To: MCPS Superintendent Jack Smith, COO Andrew Zuckerman, CAO Maria Navarro and the MCPS Regulatory Review Committee
From: [Your Name]

We, the undersigned, ask MCPS Superintendent Jack Smith, MCPS Chief Operating Officer Andrew Zuckerman, MCPS Chief Academic Officer Maria Navarro and the MCPS Regulatory Review Committee to include the following provisions in the new MCPS Wellness Regulation:

1. That all foods and beverages (including meals and a la carte snacks) served or sold to any child in MCPS during any breakfast or lunch period contain no more than 10% of their calories from added sugar by August 1, 2018.

2. That beginning in school year 2017-2018, all beverages sold in vending machines in MCPS at all hours be compliant with MCPS’ wellness policy for drinks sold during the school day (i.e., no soda, full calorie sports drinks or heavily sugar-sweetened beverages).

Background:

Excess sugar in the diets of our children is one of the primary drivers of the epidemic of childhood obesity and type 2 diabetes, which one in three children born in 2000 or later will suffer from at some point in their lives if we do not slow this epidemic.[i] One recent study at the population level showed that for every extra 150 calories of sugar consumed per day, there was a 1.1% rise in the rate of diabetes.[ii]

However, a second recent study provided evidence that removing added sugar from children's diets can quickly improve their health. The study replaced all the added sugar with starches in the diets of 43 children between the ages of 9 and 18 who were obese and had at least one other chronic metabolic disorder, such as hypertension, high triglyceride levels or a marker of fatty liver. After 9 days of food that had the same fat, protein, carbohydrate, and calorie levels as their previously reported home diets, virtually every symptom of metabolic syndrome, which precedes type 2 diabetes, had improved.[iii]

Students in Montgomery County have two primary sources of sugar at school: school food, especially breakfast and a la carte items, and vending machines selling sodas and sports drinks half an hour after the end of the school day. Giving access to so much sugar to children in schools is not consistent with the MCPS Strategic Plan that seeks to have MCPS students “Make constructive and healthy decisions that promote hope, personal well-being, and social behavior.”

The 2015-2020 Dietary Guidelines for Americans recommend that no more than 10% of daily calories come from added sugar.[iv] Based on USDA calorie guidelines for school breakfasts, this would allow for 35-50 calories from sugar at the elementary level and up to 45-60 at the high school level. Current sugary breakfasts in MCPS contain between 120 and 192 calories from added sugar, if chocolate milk is selected. These breakfasts are offered 4 out of 5 days a week, according to the MCPS elementary breakfast menu, and served universally and free in the classroom in over 75 schools.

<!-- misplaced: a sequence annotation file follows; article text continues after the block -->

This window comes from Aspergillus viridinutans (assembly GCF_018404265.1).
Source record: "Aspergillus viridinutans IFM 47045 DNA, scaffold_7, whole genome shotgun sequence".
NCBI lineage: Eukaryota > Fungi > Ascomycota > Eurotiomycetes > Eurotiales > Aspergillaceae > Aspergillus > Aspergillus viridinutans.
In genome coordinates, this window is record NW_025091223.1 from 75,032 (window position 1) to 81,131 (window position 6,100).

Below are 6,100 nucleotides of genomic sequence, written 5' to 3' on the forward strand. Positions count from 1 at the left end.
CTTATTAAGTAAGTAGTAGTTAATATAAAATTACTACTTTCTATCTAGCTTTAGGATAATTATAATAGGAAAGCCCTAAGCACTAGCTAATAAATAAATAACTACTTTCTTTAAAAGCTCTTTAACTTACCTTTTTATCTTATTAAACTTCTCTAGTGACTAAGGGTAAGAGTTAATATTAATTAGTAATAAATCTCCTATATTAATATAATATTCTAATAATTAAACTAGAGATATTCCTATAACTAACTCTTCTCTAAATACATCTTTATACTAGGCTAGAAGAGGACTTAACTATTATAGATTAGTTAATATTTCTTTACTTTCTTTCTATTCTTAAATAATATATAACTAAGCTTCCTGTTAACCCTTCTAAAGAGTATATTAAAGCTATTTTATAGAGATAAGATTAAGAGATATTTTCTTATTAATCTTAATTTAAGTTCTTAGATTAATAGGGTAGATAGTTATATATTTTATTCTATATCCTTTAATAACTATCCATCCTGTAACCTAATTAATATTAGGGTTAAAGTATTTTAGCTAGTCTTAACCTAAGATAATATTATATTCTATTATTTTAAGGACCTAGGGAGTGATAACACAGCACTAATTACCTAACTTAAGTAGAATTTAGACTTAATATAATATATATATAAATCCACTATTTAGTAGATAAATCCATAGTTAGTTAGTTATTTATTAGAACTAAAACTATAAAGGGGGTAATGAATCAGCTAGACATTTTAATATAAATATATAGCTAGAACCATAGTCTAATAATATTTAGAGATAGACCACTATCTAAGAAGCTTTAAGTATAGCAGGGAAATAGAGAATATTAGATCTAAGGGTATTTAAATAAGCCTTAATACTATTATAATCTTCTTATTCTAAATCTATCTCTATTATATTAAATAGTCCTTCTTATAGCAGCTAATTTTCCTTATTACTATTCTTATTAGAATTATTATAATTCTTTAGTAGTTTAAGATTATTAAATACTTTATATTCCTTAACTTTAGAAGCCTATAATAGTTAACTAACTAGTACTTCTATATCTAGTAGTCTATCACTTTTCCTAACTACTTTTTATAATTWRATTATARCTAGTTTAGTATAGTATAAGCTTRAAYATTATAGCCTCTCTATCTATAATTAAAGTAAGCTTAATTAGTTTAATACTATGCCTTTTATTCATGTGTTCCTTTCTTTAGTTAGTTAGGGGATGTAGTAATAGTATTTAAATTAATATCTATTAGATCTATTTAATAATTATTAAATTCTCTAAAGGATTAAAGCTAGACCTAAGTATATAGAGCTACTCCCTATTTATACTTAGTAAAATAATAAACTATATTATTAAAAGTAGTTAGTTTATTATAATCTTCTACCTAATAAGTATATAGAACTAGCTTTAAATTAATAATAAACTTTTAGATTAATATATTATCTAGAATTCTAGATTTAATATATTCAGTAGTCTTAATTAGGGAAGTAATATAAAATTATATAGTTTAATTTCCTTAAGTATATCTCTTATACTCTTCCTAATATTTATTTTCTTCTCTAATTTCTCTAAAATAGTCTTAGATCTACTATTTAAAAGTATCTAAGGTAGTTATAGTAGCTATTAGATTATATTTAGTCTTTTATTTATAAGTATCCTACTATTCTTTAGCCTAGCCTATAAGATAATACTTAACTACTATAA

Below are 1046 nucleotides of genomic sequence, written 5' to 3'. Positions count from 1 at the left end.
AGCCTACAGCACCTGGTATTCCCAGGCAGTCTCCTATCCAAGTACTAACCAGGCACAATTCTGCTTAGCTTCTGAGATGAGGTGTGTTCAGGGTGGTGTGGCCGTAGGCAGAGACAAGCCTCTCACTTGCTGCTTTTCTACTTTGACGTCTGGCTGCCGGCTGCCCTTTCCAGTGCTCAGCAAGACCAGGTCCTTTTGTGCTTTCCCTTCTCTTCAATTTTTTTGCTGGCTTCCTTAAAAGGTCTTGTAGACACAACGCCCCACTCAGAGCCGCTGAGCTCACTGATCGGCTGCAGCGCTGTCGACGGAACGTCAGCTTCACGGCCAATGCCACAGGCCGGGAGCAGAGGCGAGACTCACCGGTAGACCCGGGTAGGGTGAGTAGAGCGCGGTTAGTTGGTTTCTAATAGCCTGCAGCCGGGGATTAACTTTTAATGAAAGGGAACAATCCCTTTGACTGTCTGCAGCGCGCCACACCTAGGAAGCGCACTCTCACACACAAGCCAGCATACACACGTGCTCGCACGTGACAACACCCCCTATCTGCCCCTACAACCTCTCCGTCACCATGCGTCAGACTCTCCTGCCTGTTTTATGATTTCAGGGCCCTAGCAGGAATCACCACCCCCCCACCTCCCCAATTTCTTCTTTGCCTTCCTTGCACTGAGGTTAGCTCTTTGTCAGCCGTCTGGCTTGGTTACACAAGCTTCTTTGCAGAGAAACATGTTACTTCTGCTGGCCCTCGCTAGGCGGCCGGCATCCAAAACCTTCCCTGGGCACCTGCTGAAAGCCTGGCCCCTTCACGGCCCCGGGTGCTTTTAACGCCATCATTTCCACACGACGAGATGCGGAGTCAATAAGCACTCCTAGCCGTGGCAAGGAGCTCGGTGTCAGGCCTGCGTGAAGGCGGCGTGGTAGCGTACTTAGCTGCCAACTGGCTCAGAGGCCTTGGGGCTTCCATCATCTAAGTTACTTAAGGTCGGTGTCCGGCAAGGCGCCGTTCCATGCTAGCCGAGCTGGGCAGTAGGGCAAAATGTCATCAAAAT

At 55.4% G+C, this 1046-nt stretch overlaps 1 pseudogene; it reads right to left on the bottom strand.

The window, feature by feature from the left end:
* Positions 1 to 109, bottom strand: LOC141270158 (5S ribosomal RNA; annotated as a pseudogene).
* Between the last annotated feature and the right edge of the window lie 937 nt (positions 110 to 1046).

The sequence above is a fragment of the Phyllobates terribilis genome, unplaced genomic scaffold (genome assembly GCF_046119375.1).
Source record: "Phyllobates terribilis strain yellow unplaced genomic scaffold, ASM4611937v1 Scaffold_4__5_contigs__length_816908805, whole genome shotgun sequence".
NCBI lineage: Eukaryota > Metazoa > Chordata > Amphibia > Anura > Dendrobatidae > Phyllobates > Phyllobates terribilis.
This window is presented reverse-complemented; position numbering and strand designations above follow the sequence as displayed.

Soda vending machines, in addition to offering products that are detrimental to student health, contradict the educational messages students are receiving in their health classes and undermine the educational mission of the schools. Schools[v] and public parks[vi] that stock vending machines with healthier options have reported little or no loss or even a gain in revenue.

References
_____________________________

[i] Centers for Disease Control and Prevention, National Center for Chronic Disease Prevention and Health Promotion. (2009). The Power of Prevention: Chronic disease . . . the public health challenge of the 21st century. http://www.cdc.gov/chronicdisease/pdf/2009-Power-of-Prevention.pdf

[ii] Basu, S., Yoffe, P., Hills, N., & Lustig, R. H. (2013). The relationship of sugar to population-level diabetes prevalence: An econometric analysis of repeated cross-sectional data. PLoS One, 8(2) http://journals.plos.org/plosone/article?id=10.1371/journal.pone.0057873

[iii] Bunim, J. (2015). Obese Children’s Health Rapidly Improves With Sugar Reduction Unrelated to Calories: Study Indicates That Calories Are Not Created Equal; Sugar and Fructose Are Dangerous. UCSF News Center. https://www.ucsf.edu/news/2015/10/136676/obese-childrens-health-rapidly-improves-sugar-reduction-unrelated-calories

[iv] U.S. Department of Health and Human Services and U.S. Department of Agriculture. (2015). 2015 – 2020 Dietary Guidelines for Americans. 8th Edition. http://health.gov/dietaryguidelines/2015/guidelines/.

[v] Center for Science in the Public Interest. (2004). Schools and School Districts That Have Improved School Foods and Beverages and Not Lost Revenue. https://cspinet.org/resource/schools-and-school-districts-have-improved-school-foods-and-beverages-and-not-lost-revenue

[vi] Mason, M, Zaganjor, H, Bozlak, CT, Lammel-Harmon, C, Gomez-Feliciano, L, Becker, AB. (2014). Working With Community Partners to Implement and Evaluate the Chicago Park District’s 100% Healthier Snack Vending Initiative. Prev Chronic Dis 11:140141. http://dx.doi.org/10.5888/pcd11.140141/